EFR - Reviews of Kind Hearts & Cormorants

Kind Hearts & Cormorants

Sat 8th – Tue 11th August 2015

reviews

Ella Wilks-Harper

at 08:38 on 12th Aug 2015

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In a small intimate venue on the 7th floor of the Jury’s Inn, you might hear the sound of a Dalek stuck in an elevator. That would be Kind Hearts and Cormorants, the six man show that entertains with a pick and mix of fast-paced sketches, dripping with British satire.

From Edgar Allan Poe as one of the Teletubbies to Heaven providing a helpline, each sketch was refreshing and ingeniously witty. It seems little was left that wasn’t parodied, with the majority of sketches bouncing off each other, in fluid fashion.

Most sketches jibed at the middle and upper-classes, from mocking Classic FM’s desperate attempts to re-image its bourgeois exterior, to politicians proudly proclaiming their common Etonian roots in song. Music and odd-ball singing further aided the on stage banter, though, at times were used to excess, notably with one sketch featuring operatic singing being completely incomprehensible.

It was refreshing to see that while the majority of sketches were a random consortium of British humour, a large handful managed to tap into modern qualms. Such as the growing paranoia surrounding terrorism within Western culture and recent protests against fracking. These issues were taken to their extreme to add to the ridiculous nature of the British, though at times were handled slightly insensitively.

Off stage voice overs, reflecting the inner thoughts of the upper class British further heightened the hilarity of the stereotypical. Although, the majority of actors were strong, it was a combination of perfectly timed voice overs and flamboyant gesticulation that made this show side-splittingly funny.

Although, at times the audience were reminded of the amateur nature of the performance, with some actors falling out of character to smirk at the laughing audience, which flattened the comedy. Some sketches worked better than others but it was the randomness that kept the production feel so quick, and it was thoroughly enjoyable to never be sure where they would propel us to next.

This sketch show is packed full with great material though needs more polish. It is clear that these six university students have a strong future ahead. This sketch show is definitely worth checking out for a good laugh before lunch. It’s so fast-paced you’ll be surprised when it’s over!

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Rowena Henley

at 09:32 on 12th Aug 2015

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Kind Hearts & Cormorants was a comedy sketch show involving six guys from Edinburgh, Durham and Cambridge University. For the most part, the humour was exceptionally intelligent and engaging, but the show was by no means perfect. A few blunders and bad jokes really let the performance down as a whole.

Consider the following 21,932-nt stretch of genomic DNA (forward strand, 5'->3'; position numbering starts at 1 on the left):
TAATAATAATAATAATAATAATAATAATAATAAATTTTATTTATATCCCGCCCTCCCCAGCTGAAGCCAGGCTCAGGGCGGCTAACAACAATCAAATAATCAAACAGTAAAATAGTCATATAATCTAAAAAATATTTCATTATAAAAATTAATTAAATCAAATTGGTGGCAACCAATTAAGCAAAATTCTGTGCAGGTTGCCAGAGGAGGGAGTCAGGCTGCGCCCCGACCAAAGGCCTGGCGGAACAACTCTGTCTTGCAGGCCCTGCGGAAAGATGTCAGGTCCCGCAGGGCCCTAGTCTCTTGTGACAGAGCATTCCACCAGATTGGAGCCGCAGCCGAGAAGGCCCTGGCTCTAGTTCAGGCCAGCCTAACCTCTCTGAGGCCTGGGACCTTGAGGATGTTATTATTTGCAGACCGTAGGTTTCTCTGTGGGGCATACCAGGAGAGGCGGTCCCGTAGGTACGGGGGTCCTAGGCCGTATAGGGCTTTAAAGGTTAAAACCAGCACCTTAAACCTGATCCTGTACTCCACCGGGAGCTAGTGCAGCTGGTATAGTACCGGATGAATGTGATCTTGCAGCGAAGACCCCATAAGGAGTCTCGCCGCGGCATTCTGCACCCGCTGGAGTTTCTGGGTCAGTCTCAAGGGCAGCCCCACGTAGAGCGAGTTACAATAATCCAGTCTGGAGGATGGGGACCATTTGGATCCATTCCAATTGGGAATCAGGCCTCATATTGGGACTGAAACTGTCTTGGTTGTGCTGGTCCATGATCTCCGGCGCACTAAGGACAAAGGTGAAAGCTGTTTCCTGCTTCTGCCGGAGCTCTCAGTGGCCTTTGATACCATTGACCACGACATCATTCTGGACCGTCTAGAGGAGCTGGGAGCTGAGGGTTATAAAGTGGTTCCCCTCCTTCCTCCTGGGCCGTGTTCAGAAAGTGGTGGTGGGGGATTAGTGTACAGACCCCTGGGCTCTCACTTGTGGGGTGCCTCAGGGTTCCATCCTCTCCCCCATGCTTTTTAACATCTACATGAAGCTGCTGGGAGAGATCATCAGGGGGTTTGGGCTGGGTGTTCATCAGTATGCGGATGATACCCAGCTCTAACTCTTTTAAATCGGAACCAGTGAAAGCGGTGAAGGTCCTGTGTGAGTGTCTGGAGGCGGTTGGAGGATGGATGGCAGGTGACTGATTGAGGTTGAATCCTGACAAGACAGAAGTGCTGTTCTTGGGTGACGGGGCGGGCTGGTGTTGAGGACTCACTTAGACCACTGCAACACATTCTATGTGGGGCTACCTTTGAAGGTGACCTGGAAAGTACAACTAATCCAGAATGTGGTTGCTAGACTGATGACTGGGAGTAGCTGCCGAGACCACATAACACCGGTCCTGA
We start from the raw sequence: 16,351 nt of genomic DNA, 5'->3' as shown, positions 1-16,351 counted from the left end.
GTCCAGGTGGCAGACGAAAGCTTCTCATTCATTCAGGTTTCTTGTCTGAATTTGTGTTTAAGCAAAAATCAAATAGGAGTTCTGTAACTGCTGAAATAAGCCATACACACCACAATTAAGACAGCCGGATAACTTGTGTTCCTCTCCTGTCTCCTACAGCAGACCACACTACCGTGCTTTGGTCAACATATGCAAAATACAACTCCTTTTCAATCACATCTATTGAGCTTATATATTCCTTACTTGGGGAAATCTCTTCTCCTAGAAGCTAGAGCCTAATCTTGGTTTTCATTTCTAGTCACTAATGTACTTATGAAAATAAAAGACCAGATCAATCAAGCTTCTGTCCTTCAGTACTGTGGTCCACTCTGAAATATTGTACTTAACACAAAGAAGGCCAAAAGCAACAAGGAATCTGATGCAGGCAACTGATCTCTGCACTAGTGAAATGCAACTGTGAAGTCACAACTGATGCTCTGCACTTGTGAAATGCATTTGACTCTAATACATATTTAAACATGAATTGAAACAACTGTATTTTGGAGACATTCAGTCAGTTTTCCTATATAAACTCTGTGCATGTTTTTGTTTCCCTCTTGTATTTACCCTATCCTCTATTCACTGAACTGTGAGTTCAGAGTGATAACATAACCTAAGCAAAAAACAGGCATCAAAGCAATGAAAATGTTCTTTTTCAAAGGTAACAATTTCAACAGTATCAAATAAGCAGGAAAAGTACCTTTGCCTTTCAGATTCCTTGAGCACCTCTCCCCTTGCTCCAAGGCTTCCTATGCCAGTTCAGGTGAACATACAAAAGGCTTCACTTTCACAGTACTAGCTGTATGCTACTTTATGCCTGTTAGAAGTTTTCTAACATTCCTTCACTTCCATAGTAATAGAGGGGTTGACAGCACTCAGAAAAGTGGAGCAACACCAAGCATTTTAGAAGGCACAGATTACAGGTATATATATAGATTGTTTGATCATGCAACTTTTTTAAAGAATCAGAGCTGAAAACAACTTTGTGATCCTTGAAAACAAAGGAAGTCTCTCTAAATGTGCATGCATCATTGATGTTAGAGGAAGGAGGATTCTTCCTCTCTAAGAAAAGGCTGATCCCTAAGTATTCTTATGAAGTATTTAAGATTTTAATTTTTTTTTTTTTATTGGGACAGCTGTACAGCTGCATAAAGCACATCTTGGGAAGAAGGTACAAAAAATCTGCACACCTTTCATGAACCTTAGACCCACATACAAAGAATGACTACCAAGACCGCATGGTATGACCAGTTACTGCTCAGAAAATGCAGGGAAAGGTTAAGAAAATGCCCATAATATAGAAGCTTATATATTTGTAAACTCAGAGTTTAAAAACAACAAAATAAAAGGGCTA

The pace of Kind Hearts & Cormorants was one of its most commendable elements. The show had an ideal assortment of long-form sketches and shorter scenes, along with the added amusement of one-liners and pre-recorded material to create the variety that comedy sketch shows so often severely lack. One of the longer sketches involving all six performers showed us an AA-style meeting for those sexually attracted to insects, and was my personal highlight. This scene allowed for every actor to showcase their comedic talents: the facial expressions were hilarious and the puns outstanding. The shorter sections were equally as impressive, with the one around a water cooler involving my favourite phrase of the entire festival: “fannying around”.

Unfortunately, there were a few moments that bombed. Hard. The game show about unlikely extreme sports was painfully unamusing, and the Doctor Who themed phone call was a real low point. A musical scene involving the description of wiping your bum with your hand was not only unenjoyable because of its lazy content, but also because the music blasted far louder than the performers’ vocals. The audience had to strain to hear lyrics they probably weren’t too impressed with in the first place.

Whilst the handling of difficult and controversial subjects was done with impressive professionalism, much of Kind Hearts & Cormorants did feel very amateurish. One performer could be seen corpsing in almost every sketch, and a few of the scene changes were clumsy and awkward. Having said this, however, the performers were working with a difficult space and dealt with it well throughout most of the show.

Kind Hearts & Cormorants was immensely humourous in content and intelligent in construction. Although there were a few downfalls, the show was remarkable good for a company in their early days of development. Flightless Birds has some true talents and some inventive ideas, so they are definitely one to watch for future Fringes.

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